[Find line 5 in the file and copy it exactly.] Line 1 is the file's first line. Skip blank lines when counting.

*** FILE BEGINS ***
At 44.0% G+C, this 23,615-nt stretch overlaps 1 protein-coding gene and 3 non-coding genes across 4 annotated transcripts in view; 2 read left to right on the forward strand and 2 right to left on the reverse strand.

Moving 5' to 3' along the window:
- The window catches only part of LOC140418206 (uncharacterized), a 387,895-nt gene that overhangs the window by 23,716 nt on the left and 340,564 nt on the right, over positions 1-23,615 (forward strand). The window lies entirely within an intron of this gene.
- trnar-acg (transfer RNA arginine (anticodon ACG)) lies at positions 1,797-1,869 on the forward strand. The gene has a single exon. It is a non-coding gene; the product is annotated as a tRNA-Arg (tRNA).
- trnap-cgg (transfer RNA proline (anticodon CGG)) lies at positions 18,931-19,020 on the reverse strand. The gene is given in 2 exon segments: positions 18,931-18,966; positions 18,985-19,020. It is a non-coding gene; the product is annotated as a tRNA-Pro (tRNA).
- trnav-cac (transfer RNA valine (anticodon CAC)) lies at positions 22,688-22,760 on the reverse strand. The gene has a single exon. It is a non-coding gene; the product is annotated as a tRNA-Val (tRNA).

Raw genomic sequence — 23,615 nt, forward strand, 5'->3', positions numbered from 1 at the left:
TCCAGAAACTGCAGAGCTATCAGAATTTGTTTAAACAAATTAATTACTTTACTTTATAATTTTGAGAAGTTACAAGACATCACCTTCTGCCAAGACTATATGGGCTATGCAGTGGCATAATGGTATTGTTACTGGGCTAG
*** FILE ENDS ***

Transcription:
- trnap-cgg (transfer RNA proline (anticodon CGG)) lies at positions 18,931-19,020 on the reverse strand. The gene is given in 2 exon segments: positions 18,931-18,966; positions 18,985-19,020. It is a non-coding gene; the product is annotated as a tRNA-Pro (tRNA).